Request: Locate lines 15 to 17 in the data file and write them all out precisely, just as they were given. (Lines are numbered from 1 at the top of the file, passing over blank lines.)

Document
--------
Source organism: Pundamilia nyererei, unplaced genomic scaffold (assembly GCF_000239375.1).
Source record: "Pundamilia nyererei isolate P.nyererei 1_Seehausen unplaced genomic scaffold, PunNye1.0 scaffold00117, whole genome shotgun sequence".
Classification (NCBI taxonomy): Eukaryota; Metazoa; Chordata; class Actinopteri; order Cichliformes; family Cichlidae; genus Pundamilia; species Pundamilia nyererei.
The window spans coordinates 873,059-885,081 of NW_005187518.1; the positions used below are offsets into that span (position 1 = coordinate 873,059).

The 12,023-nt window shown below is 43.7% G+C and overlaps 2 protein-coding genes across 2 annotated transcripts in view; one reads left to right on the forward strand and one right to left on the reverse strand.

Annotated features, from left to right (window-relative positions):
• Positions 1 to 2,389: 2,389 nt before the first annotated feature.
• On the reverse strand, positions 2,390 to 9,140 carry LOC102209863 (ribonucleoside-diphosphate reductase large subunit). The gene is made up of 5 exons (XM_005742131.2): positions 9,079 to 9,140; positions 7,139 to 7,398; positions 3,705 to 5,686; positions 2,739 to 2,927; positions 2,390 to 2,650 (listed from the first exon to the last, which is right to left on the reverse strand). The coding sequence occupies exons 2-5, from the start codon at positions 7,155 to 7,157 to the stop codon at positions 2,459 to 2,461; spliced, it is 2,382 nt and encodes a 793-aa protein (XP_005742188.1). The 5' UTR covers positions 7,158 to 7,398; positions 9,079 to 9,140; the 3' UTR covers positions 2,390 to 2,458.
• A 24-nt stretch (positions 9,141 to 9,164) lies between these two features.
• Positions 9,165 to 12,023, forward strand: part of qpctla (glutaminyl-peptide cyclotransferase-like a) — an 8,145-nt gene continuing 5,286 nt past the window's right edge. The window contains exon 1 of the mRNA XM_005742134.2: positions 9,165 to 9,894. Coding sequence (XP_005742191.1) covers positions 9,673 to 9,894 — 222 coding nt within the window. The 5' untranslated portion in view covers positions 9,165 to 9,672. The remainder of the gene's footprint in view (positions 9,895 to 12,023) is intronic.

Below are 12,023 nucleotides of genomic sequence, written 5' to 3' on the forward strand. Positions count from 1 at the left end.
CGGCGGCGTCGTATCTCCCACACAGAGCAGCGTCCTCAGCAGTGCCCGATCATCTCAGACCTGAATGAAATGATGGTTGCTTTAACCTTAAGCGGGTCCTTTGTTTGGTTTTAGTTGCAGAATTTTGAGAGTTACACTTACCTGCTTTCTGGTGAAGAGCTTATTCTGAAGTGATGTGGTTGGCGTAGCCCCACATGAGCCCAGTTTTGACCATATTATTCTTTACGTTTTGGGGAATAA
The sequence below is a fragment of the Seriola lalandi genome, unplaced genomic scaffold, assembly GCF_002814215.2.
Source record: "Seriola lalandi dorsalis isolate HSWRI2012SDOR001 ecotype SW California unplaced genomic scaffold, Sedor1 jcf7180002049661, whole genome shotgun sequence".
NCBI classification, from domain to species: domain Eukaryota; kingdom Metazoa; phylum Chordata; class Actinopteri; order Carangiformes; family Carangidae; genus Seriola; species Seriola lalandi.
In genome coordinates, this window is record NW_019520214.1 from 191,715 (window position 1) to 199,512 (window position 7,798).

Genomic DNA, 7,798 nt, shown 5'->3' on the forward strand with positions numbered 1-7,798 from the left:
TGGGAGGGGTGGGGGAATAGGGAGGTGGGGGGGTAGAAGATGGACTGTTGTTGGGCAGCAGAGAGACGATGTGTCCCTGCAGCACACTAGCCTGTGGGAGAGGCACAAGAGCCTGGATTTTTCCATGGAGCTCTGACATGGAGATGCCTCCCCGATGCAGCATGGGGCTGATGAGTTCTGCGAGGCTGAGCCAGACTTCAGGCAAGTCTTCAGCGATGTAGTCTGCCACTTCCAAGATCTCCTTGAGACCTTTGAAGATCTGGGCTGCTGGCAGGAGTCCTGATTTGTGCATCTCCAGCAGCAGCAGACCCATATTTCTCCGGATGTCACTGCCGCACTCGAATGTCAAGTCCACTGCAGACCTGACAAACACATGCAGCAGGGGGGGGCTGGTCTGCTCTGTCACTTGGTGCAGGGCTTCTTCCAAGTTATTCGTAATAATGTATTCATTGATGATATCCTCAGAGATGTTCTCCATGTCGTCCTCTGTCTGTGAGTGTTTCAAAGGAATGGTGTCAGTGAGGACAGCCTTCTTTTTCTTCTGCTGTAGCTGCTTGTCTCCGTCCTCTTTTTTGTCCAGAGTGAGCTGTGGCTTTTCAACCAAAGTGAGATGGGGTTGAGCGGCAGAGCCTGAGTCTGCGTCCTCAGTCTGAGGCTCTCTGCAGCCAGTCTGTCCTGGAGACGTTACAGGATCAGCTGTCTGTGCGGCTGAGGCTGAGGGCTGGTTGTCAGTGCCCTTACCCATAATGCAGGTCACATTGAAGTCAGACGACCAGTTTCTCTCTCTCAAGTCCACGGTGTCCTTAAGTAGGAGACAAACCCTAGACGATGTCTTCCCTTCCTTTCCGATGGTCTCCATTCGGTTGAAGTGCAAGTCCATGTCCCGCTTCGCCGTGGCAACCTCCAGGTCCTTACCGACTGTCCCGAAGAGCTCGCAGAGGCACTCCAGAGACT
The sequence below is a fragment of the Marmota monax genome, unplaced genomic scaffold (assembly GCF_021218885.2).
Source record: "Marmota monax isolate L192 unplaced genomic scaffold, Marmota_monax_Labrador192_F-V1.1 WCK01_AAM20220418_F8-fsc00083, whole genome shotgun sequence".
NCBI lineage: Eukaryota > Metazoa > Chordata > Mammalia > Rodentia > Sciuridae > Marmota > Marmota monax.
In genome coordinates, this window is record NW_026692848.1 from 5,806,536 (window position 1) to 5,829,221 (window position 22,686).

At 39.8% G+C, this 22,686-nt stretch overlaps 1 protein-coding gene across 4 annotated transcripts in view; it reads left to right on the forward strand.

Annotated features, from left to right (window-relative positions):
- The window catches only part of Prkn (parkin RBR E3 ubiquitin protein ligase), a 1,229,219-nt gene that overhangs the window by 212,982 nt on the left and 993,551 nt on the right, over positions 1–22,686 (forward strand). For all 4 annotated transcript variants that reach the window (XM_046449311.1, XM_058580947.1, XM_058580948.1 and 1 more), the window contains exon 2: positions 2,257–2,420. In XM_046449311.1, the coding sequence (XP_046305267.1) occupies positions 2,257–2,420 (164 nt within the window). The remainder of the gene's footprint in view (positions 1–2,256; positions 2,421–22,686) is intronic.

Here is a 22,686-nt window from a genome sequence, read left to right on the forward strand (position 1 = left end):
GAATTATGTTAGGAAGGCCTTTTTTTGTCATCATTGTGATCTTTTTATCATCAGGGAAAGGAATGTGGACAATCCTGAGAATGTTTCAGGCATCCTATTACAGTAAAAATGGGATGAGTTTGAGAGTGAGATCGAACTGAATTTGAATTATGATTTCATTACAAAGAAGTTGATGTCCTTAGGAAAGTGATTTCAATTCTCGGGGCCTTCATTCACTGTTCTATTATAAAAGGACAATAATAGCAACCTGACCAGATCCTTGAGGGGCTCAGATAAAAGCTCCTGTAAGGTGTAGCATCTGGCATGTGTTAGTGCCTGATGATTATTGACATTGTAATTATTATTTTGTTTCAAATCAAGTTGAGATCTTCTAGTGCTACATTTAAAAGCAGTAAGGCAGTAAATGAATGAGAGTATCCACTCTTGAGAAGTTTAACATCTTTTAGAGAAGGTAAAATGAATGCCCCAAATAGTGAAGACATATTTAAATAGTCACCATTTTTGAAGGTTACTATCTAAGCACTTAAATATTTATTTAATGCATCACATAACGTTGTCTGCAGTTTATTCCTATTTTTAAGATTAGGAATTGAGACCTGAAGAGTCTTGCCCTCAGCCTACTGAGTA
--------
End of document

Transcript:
NCBI classification, from domain to species: domain Eukaryota; kingdom Metazoa; phylum Chordata; class Actinopteri; order Carangiformes; family Carangidae; genus Seriola; species Seriola lalandi.
In genome coordinates, this window is record NW_019520214.1 from 191,715 (window position 1) to 199,512 (window position 7,798).

Genomic DNA, 7,798 nt, shown 5'->3' on the forward strand with positions numbered 1-7,798 from the left: